Some people come from cultures where direct eye contact is considered a threat! Eyes averted is what is appropriate, especially with someone of higher status.

Neurodiverse beings often are told to make eye contact, and from what I hear from several people I know, once they do make eye contact, they are absolutely unable to listen to what you might be saying to them! It’s EITHER eye contact or listening.

We’re so interesting, aren’t we…


Yes we are. I didn’t know this about eye contact and being a threat. I know that if I didn’t look at someone while they were talking I would not hear them. Maybe I’m also intuitively lip reading too because of my hearing loss. Yet if I try to lip read with no sound I can’t. Now I will see my friend who won’t look at us when she talks in a different way.


I really appreciate the term ‘neurodiverse’…I don’t know it’s origins, you were the first person I heard use the term a while ago. It’s a really great word that just works. It’s almost like a little one word poem that explains the ‘whole thing’… that just makes me feel “Of course!! That’s it exactly!!:slight_smile: Recognizing and honouring neurodiversity is probably one of the most fundamental and powerful things we could do for each other it seems to me. The notion of celebrating human diversity is almost meaningless if we don’t begin with recognizing neurodiversity.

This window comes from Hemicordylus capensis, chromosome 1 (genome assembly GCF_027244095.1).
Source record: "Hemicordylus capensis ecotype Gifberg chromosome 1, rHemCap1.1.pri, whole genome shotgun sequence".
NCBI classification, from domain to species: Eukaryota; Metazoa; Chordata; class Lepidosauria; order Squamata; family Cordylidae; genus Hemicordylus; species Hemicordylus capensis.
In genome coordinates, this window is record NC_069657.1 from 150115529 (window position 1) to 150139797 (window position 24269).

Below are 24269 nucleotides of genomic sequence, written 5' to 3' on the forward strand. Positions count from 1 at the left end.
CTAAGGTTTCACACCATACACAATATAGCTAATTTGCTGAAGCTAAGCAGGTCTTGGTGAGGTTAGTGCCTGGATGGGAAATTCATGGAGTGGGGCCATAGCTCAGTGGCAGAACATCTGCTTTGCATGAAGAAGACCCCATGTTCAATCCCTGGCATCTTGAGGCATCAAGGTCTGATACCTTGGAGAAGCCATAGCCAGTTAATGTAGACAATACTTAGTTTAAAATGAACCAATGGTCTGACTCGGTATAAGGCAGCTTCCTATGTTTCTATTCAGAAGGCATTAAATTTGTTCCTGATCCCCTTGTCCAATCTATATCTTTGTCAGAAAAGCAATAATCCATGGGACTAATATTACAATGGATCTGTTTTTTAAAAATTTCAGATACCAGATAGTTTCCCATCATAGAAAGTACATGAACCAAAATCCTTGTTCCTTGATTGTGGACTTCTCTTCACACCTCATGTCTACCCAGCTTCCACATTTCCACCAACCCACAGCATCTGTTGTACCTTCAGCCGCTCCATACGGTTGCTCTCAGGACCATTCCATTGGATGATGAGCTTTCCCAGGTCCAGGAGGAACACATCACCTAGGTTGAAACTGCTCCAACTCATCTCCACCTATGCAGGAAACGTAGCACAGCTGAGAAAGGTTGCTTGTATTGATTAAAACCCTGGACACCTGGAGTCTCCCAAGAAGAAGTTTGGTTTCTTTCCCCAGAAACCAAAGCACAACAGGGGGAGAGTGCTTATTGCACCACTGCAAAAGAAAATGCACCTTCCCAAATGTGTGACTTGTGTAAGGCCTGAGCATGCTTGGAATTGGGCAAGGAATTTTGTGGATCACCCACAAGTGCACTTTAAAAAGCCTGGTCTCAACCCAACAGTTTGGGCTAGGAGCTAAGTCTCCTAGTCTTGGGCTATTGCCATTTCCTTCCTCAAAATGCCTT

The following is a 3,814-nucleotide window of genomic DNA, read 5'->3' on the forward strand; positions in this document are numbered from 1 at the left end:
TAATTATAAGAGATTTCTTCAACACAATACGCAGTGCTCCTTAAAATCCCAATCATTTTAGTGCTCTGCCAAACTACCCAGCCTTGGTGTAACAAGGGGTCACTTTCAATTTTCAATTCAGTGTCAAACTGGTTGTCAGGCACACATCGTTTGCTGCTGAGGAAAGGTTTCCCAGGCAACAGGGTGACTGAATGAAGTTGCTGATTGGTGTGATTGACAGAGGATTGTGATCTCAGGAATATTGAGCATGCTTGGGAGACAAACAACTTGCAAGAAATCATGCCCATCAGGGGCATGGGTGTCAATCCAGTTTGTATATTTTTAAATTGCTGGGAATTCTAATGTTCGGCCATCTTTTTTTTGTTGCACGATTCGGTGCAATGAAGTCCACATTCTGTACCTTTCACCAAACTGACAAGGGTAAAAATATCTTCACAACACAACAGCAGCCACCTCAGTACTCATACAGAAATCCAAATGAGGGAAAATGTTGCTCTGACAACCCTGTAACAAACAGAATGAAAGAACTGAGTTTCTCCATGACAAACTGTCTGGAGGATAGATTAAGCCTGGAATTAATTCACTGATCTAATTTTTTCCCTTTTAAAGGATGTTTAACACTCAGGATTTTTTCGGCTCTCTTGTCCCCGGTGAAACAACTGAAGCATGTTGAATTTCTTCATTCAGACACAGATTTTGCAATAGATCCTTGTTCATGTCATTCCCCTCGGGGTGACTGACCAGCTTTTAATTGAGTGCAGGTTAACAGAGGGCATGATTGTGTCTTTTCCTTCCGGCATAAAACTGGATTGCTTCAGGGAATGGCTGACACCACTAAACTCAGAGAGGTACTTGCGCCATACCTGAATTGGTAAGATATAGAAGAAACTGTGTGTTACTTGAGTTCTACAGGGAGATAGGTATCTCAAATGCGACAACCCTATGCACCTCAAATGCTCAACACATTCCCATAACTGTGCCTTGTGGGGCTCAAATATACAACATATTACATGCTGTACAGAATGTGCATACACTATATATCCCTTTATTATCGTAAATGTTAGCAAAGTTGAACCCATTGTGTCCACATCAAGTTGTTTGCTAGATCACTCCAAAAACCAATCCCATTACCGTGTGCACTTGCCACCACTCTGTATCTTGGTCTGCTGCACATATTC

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As far as I know, neurodiversity I first saw from people on the autism spectrum. Fascinatingly, the term “neurotypical” is used by them to describe those more… typical. Also Normies. Neither do anything for me.

I’m cognizant I both don’t want to co-opt a term that some people are choosing to help others understand that in their neurodiversity, we are best not to “expect” the typical.

I just actually do not have anyone (!) I know well enough and love deeply enough that I would not describe as Neurodiverse! A quandary. And also clarity that if we embrace neurodiversity, then we all get more freedom (and hopefully empathy and understanding, too).

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I worked with mentally handicapped adults for 10 years. I’m not sure what the ‘acceptable’ term is currently to describe these folks. The terminology changed every couple of years it seems and I couldn’t really detect any noticeable advantage to changing the language frankly. But, when the term ‘autism spectrum’ arrived and I had a look at it the first thing I remarked to myself was "I don’t know anyone who couldn’t be described as having a place on this spectrum…including myself." Working with that segment of the population was an amazing learning experience. Neurodiverse is what we are as far as I can tell.